Here's the thing: It's tough to know what exactly is in any alcoholic drink since the labeling laws vary so much. Some types of alcohol don't have to disclose any nutritional or ingredient information beyond the ABV. So if you're trying to be mindful of your sugar intake, that can make choosing a drink feel like rolling the dice. It's time to clear up exactly what's in your glass, and how sugar in alcohol impacts your overall health. Keep reading for the need-to-know intel that just might impact your go-to happy hour order.
Where does the sugar in alcohol come from?
Before we get into how the sugar in alcohol affects the body, it helps to know where it's actually coming from, which alcohol and sugar expert Chris Beatty says varies based on what's being fermented. (Remember, alcohol is created by combining yeast plus some form of sugar or carbohydrate, like grapes, wheat, or potatoes.)
With wine, for example, Beatty explains that while sugar comes the grapes, the longer a wine is fermented, the less sugar will be in the end result since the yeast has had more time to eat up the sugar. "Dry red and wine wines have almost no sugar, but a sweet wine can have quite a bit," he says. [The range varies between less than one teaspoon of sugar per glass of a very dry wine to roughly four teaspoons of sugar per glass in a very sweet dessert wine.]
"People assume sweet wines or champagne are full of sugar, but that's really not true," registered dietitian and Champagne Nutrition founder Ginger Hultin, RD says. "A glass of dry white wine typically has less than one gram of residual sugar, meaning the sugar leftover after fermentation."
However, Beatty says that some wine companies will use flavorings or other additives—which you won't find on the label. This type of deception is what led Mark Warren and Tom Beaton to found FitVine Wine, which is not only free of additives but also tested to be low in sulfites. (They also list the sugar content on their labels, even though it's not legally required.) "Many wine brands—regardless of the price—will use sugar based additives, so that's where the extra sugar in wine can come in that many people don't know," Warren says.
Beer, Beatty says, is another story. While there's technically no sugar in beer, he says that the grains used to make the beer get broken down by the yeast into sugar-like leftovers. "There are these short-chain sugars leftover that are neither pure sugar not long enough or big enough to be starch; it's these in-betweens that the yeast can't break apart, but we can," he says. "So when we drink beer, there's none of the fermentable sugar left, but there are some of those chains of sugars that are usable carbohydrates."
Then there are spirits, which Beatty says are the most complicated because they depend so much on what is being fermented—which again, isn't on the label for consumers to see (with the exception of artificial coloring). Many companies use botanicals (such as ginger, lemon, and juniper), but others, he says, use additives and flavorings, which can have added sugar. But if your spirit—including vodka, gin, whiskey, and tequila—is straight, the sugar content will be zero.
How sugar and alcohol affect the body — and how to make a healthy drink choice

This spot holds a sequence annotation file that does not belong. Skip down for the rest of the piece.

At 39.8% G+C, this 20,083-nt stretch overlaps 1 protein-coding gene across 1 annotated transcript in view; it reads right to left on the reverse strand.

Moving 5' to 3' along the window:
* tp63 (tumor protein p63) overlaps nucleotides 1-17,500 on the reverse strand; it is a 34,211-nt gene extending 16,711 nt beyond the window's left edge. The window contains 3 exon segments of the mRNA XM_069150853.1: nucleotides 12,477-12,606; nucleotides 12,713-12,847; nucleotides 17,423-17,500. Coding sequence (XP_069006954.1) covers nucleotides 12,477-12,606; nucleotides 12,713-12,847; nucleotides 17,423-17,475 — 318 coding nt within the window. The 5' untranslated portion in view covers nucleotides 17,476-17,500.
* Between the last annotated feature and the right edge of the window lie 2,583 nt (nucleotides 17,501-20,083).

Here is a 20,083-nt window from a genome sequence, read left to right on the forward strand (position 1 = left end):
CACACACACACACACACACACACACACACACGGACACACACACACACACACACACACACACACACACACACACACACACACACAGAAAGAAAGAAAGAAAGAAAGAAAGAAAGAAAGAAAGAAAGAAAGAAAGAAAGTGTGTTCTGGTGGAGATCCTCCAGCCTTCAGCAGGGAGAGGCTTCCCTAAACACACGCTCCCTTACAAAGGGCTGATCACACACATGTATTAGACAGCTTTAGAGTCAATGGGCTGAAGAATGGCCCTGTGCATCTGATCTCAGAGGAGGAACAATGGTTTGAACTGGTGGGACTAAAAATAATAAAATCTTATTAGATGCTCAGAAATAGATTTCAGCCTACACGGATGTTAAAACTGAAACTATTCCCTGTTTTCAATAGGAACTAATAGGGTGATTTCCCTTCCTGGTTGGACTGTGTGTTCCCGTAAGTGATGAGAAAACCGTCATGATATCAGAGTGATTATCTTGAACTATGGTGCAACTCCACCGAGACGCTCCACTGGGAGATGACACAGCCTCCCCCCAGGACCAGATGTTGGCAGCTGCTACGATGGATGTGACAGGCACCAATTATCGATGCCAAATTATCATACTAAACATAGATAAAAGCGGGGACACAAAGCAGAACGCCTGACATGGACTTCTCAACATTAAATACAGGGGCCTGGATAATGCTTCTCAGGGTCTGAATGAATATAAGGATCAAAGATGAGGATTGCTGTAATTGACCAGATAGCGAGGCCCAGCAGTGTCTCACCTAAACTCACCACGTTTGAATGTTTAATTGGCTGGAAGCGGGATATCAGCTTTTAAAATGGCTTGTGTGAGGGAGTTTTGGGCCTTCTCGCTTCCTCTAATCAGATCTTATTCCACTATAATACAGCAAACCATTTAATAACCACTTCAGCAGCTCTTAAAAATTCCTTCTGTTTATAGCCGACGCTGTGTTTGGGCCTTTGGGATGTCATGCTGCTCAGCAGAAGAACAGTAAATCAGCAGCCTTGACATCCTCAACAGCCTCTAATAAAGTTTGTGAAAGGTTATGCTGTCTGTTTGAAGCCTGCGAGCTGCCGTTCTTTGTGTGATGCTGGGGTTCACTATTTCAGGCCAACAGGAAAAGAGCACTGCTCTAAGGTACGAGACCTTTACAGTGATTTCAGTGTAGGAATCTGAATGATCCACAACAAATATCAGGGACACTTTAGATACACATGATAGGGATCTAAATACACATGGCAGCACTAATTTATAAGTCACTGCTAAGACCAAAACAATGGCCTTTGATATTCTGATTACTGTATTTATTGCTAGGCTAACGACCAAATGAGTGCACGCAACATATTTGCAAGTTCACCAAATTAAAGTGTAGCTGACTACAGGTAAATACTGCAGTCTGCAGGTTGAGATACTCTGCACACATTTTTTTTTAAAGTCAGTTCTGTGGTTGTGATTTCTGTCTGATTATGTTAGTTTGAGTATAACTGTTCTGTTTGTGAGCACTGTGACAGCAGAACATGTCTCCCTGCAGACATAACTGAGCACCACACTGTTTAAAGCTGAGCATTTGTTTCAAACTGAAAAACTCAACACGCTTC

While it's pretty (ahem) sweet news that alcoholic drinks tend to be low in sugar, it's still crucial to remember that alcohol should always be consumed in moderation, especially since it can disrupt your sleep and cause a whole host of side effects if over-consumed.
Hultin adds that just because alcohol itself is generally lower in sugar, it's often served in cocktails or with sugary mixers that can ratchet up that added sugar count. The worst offenders are juices, sodas, simple syrup, and creamy liquors. Thankfully, unlike the alcohols themselves, mixers will have the sugar content listed on the label. "According to the American Heart Association, you want to limit added sugar to six teaspoons a day for women and nine for men," Hultin says. But it's totally fine to enjoy a cocktail with that in mind.
Sugary cocktails have a reputation for causing especially cruel hangovers, but that's a bit overblown. "When taken in large amounts, both sugar and alcohol can dehydrate you because they're diuretics," Beatty concedes. "If you take in a lot of sugar, your body will essentially try to equilibrate that by pulling out liquid from your cells to bring the body back to balance, and that can be dehydrating." However, Beatty says unless you're downing daiquiris or margaritas, most alcoholic drinks are pretty moderate when it comes to the sugar content. Of course the underlying takeaway here is that it's important to drink plenty of plain 'ol H20, no matter what alcoholic beverage you're sipping on. (You knew that advice was coming, right?)
Hultin emphasizes that while she 100 percent thinks people can live a healthy life without sacrificing alcohol, she calls out an important point about the studies linking red wine to health that so often make headlines. "If you look at these studies, the participants are having half a glass of wine a day; it really isn't much," she says. "What's more, if you look at studies where participants are having multiple drinks a day, it's linked negatively to health."
The bottom line: It's important to be aware of both sugar intake and alcohol intake—together and separately. And of course, that age old advice of drinking moderately and responsibly is key. This is one instance where the cliche holds true.
Here's the deal on how CDD and alcohol affect each other. Another hot debate: the sugar content in kombucha.
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